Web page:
by Max Freedman (@anticlimaxwell)
Weaves’ video for “One More,” a standout romp from this heavily hyped Toronto outfit’s self-titled debut LP, may merely seem simple, fun, and quirky at first, but it’s actually a moment of impressively on-point branding. The frenzied, whimsical images in this video -- frontwoman Jasmyn Burke running down a vast, empty desert road in a neon pink jacket and reflective gold pom-poms; band members aimlessly and excitedly throwing sand and dirt in the air -- exemplify the very qualities that, over the last two years, have developed Weaves into a Buzz Band.
This Buzz Band title is both literal and figurative: Weaves is a key figure on small but beloved Toronto-based label Buzz Records, and their unpredictably spasmodic yet undeniably pop-friendly songs have gathered them an intense worldwide fanbase, one that’s especially staggering for a band with only a couple of EPs and a string of sporadically released singles to their name. They’ve picked up the kind of following that only ceaseless touring behind a thoroughly insane live show can impart, which makes sense; Weaves sounds so bloodthirsty and explosive that it’s a shocker to learn it wasn’t recorded live. But it comes close: its eleven songs often form incredibly quickly without undergoing intense editing, a testament to Weaves’ instantaneous, spastic, free-moving nature. It’s this same sonic spark that accounts for this debut album’s replayability and immediacy.
“I write a song in 20 minutes and then I’m done,” Burke explained to The Quietus in a recent interview. There’s a sense of spontaneity throughout Weaves that Burke’s words exemplify: nothing that sounds as simultaneously fun and gritty as the interplay between drums and guitar on “Sentence” could have been excessively labored-over in the studio. Other tracks such as “Human” crank the dial to 11 and guarantee that the Deerhoof comparisons following Weaves from day one remain accurate; “One More” crashes right out the gate with rapidly galloping drums and seething guitars whose exuberant, jarring euphoria would be difficult for even Ty Segall to emulate. It’s on these gallivanting sprints of sound that Weaves most resoundingly transform their lack of inhibition into gruff guitar rock.
Elsewhere, Weaves show an impressive amount of restraint for a band so prone to punk tantrums, resulting in soulful quasi-ballads such as “Eagle.” “Two Oceans,” which follows immediately after “Eagle,” neighs and guffaws its way into a bluesy, queasy skronk that proves a necessary bridge between its predecessor’s soft side and the screech of “Human.” Somewhere between these louder and quieter extremes lies the odd, tropical fruit of “Coo Coo,” which resembles what Speedy Ortiz might sound like with more sunshine in their angular garage jams.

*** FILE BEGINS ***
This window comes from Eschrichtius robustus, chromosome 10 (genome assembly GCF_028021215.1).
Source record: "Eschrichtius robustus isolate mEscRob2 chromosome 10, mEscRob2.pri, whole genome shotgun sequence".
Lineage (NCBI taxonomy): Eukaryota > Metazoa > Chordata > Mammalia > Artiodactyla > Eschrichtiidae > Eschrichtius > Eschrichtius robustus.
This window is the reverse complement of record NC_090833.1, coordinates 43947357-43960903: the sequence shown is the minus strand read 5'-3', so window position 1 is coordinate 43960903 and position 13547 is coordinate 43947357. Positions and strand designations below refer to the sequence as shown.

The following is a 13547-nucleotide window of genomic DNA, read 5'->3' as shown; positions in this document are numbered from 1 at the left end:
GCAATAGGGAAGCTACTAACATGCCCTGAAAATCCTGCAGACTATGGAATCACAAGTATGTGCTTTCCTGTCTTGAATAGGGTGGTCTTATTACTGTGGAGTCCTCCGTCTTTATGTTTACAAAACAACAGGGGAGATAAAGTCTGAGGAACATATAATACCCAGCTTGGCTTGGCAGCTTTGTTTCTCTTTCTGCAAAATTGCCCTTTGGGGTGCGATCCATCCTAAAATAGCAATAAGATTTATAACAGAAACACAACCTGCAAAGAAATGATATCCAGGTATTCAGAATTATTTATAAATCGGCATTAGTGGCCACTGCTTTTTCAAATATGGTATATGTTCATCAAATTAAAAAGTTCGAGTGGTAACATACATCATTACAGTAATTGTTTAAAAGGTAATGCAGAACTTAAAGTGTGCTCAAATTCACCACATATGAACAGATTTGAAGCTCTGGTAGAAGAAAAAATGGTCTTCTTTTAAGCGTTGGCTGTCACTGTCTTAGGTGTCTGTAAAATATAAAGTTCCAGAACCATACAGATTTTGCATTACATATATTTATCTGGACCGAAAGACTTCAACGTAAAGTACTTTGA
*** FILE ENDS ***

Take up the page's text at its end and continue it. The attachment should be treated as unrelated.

“Coo Coo” also serves as Weaves’ most obvious reminder that this band’s lyrics aren’t overstuffed with impenetrable metaphors. Most of this song’s images describe objects in zany and almost childlike ways that help turn what might otherwise be ordinary love songs into refreshing anecdotes. Likewise, “Candy,” which will likely emerge over time as the album’s most memorable song, details running away with a lover as “I’m gonna get you/to the sugar-coated land/filled with candy.” It’s a description that fits right into the song’s kooky, purposeful decision to slightly misalign its two guitar parts in relation to the drumbeat. On “Birds & Bees,” the chorus’ only lyric, a snarl of “Don’t think of me as you!”, fits similarly well with claustrophobic, sneering guitars that combine with Burke’s vocal tics in a compellingly dizzying way.
It’s not all that common for an album to be this exciting when just under half its songs will have already been released for public consumption by the time the LP is officially released. Weaves qualifies as exactly this: the same song that begins the album jumpstarted the band’s entire career, and “Shithole” followed relatively soon after; “One More,” “Candy,” and “Coo Coo” have already been released to tease the album. Even outside Weaves, these songs have remained fresh since their initial presentation to the world; in the context of the album, their familiar presence gives adequate space for new jams to shine. “Birds & Bees” between the established benchmarks of “Tick” and “Candy” pulls this track up from its gyrating surroundings; “Two Oceans” splitting the sea between “Shithole” and “Coo Coo” imparts a feeling of fresh air to this slowly grating tune. The comedown of “Stress” after the penultimate thrash of “One More” enhances the starry-eyed R&B terrain this dimly lit final track explores. It’s a fitting end to a party no one wants to leave.